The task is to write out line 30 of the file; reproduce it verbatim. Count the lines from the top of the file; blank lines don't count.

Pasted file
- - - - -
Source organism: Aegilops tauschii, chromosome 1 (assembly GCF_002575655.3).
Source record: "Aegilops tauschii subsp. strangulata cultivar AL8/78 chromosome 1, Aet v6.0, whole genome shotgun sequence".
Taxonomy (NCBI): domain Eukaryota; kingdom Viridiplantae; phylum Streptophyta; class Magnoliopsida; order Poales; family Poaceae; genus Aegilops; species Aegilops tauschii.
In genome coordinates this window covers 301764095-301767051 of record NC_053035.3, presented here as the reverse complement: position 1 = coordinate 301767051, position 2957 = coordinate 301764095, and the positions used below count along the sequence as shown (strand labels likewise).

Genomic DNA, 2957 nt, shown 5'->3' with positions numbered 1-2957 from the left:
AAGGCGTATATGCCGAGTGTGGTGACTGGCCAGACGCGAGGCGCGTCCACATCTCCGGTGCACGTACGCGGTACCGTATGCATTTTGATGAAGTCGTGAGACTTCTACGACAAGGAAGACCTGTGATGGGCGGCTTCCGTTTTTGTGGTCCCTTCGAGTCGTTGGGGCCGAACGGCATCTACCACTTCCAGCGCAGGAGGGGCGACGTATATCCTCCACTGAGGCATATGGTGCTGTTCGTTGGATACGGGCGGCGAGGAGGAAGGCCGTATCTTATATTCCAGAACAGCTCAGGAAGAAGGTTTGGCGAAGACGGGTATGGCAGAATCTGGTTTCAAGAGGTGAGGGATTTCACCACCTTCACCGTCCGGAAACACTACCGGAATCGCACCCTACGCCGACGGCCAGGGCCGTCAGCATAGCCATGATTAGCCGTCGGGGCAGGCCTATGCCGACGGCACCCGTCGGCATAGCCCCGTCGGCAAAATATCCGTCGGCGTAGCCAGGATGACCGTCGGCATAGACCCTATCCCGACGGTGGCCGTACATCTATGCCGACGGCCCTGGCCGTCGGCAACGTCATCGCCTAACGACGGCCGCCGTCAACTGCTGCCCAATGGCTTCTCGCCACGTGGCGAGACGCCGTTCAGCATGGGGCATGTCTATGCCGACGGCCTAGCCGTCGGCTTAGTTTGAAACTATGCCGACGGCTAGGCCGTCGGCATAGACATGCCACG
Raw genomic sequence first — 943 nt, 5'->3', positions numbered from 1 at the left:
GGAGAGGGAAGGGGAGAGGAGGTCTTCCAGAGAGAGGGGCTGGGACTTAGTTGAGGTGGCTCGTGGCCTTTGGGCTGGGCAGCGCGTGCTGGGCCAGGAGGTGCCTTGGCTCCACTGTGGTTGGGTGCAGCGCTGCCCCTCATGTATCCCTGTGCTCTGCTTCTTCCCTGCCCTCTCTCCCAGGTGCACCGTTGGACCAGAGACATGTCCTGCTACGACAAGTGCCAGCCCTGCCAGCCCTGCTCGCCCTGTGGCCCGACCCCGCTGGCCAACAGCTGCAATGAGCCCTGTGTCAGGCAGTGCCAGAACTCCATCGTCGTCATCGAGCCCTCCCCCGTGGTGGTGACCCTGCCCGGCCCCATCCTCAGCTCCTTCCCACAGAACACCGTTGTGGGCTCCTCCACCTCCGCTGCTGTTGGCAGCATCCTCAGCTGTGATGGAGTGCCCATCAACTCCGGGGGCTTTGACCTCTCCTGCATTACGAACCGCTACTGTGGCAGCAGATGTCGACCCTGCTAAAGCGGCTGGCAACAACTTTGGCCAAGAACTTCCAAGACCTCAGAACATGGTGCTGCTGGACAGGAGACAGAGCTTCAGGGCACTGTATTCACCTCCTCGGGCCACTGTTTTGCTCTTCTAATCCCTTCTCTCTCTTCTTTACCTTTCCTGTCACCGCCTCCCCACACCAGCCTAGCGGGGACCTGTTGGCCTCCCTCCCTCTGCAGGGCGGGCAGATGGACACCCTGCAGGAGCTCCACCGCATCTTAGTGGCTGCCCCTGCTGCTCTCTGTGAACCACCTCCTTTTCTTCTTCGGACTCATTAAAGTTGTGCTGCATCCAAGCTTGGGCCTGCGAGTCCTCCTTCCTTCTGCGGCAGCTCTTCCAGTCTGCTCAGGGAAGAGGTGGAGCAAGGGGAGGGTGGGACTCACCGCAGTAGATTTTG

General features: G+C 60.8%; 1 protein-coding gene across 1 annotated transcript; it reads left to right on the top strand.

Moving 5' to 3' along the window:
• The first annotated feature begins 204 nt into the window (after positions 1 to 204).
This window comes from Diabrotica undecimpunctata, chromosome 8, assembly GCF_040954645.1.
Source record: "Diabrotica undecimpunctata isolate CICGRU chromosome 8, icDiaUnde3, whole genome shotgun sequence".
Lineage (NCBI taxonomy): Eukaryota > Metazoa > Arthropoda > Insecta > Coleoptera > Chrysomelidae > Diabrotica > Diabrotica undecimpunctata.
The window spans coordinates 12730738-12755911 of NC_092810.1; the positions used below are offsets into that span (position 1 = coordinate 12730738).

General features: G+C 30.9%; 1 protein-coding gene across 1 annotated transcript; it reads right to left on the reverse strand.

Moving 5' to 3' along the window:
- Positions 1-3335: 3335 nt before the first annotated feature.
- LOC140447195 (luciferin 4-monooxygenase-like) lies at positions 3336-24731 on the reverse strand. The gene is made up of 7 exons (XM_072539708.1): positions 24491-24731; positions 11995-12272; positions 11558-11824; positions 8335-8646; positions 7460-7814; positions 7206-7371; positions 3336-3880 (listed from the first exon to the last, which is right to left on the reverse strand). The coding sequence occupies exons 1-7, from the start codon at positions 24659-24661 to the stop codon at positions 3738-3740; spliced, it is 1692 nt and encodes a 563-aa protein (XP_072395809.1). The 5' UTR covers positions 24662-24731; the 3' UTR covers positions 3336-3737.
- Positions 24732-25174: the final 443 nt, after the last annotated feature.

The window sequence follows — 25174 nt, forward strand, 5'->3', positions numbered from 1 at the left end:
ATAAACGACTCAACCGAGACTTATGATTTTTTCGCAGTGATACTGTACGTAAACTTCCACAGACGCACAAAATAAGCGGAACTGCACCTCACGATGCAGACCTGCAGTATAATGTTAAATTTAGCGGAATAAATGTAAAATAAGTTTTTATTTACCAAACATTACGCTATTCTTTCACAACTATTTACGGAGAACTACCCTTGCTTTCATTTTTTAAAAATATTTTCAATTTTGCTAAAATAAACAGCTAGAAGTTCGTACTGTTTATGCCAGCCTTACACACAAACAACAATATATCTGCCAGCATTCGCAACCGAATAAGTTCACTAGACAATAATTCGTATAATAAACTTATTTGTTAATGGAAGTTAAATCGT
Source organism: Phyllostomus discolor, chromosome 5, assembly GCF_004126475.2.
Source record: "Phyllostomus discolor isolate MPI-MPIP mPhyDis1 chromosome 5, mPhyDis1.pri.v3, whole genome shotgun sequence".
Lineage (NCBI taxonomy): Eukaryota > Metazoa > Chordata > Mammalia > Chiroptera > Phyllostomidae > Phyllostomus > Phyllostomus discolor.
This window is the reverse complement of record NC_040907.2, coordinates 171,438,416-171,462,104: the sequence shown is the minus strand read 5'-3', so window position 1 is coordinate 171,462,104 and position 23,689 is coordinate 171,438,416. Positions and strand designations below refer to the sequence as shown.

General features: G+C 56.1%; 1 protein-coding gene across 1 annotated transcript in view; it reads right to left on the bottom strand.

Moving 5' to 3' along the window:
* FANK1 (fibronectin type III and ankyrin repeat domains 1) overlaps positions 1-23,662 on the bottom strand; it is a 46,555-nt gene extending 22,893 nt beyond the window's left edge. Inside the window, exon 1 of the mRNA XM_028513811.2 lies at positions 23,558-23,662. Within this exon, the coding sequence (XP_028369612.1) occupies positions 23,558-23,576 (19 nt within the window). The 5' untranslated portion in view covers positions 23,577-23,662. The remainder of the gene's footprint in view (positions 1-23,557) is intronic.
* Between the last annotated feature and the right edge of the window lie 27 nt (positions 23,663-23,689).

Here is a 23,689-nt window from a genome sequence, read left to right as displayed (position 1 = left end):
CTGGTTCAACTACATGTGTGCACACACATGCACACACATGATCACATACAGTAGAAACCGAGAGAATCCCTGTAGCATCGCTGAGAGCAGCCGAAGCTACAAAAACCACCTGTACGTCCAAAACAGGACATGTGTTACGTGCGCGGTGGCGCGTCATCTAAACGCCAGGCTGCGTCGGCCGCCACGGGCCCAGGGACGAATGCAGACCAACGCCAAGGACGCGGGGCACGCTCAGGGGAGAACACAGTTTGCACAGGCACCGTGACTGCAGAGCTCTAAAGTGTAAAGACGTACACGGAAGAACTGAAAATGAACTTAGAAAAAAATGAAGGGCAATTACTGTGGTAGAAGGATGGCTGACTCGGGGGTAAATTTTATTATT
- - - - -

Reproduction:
* Between the last annotated feature and the right edge of the window lie 27 nt (positions 23,663-23,689).